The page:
• Is += differentiable? if so, the first Perceptron example can use it in the loss calculation. If not, why not? Are inout functions supported?

  • The term "differential operators" is really weird in Swift since these are methods, not operators in the Swift sense. I'd love to find another word to describe these things.

  • Should Differentiable require AdditiveArithmetic ? This would make generics code simpler (e.g. the definition of TangentVector in several places, Point and multiple examples in this section) and it isn't clear to me if anything of merit is Differentiable without being additive. It might simplify the system overall, as well as its description in the document.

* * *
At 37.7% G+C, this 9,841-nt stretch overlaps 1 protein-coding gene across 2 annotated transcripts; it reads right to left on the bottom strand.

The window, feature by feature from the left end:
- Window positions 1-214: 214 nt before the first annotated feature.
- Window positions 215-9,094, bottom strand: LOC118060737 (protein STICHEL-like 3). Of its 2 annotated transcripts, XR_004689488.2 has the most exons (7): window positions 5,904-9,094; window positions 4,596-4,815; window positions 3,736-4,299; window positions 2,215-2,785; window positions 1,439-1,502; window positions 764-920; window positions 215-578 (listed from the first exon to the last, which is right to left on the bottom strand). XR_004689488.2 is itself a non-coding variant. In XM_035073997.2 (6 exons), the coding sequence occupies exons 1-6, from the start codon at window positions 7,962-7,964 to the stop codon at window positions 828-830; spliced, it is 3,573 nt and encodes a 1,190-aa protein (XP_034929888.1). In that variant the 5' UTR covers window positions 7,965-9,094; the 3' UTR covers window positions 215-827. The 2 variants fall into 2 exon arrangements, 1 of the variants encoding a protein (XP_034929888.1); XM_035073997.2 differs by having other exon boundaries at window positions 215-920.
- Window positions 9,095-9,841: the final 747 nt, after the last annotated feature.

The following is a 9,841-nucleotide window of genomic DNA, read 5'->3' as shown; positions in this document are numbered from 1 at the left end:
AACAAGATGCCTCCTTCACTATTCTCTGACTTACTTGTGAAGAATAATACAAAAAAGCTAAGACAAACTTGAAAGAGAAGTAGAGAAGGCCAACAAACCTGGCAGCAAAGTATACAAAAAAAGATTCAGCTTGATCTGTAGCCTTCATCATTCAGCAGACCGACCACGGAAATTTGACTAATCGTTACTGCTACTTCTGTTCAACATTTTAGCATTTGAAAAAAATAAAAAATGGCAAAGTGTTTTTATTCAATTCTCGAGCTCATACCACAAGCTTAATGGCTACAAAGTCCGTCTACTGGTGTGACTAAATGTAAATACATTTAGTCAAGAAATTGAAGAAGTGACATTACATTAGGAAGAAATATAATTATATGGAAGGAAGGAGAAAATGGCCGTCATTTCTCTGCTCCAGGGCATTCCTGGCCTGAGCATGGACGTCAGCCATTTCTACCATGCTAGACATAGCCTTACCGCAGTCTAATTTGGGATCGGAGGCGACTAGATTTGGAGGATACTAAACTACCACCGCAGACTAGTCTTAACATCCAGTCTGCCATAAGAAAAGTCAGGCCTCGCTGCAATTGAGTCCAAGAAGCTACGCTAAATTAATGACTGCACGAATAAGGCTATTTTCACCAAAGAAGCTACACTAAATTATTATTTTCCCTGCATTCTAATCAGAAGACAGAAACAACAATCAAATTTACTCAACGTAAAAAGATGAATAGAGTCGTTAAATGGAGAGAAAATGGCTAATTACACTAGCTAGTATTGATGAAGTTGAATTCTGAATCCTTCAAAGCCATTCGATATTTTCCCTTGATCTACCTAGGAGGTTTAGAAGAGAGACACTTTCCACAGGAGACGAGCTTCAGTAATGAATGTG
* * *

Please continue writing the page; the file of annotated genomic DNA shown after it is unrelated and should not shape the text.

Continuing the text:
... oh, this breaks Array I guess? Yuck. Maybe there should make the base protocol be "DifferentiableButNotNecessarilyAdditive" and make "Differerentiable" be that plus Additive, since the combination seems like vastly the most common case. Maybe this isn't the right way to go, but it seems like we need a single name for the combination of these two protocols.

  • I'm used to " move(along:) " but perhaps offset(by:) is worth considering. I agree with others in the thread that += would be the wrong thing here given the asymmetric nature of the operation.

  • Why isn't zeroTangentVectorInitializer a func requirement? The behavior definition is a bit weird so it must be intentional. Please capture the rationale in the proposal. I'm curious to know what the efficiency implications of this are vs a standard func requirement. In the absence of inlining, is the closure allocated each time the getter is called and has its lifetime managed by ARC?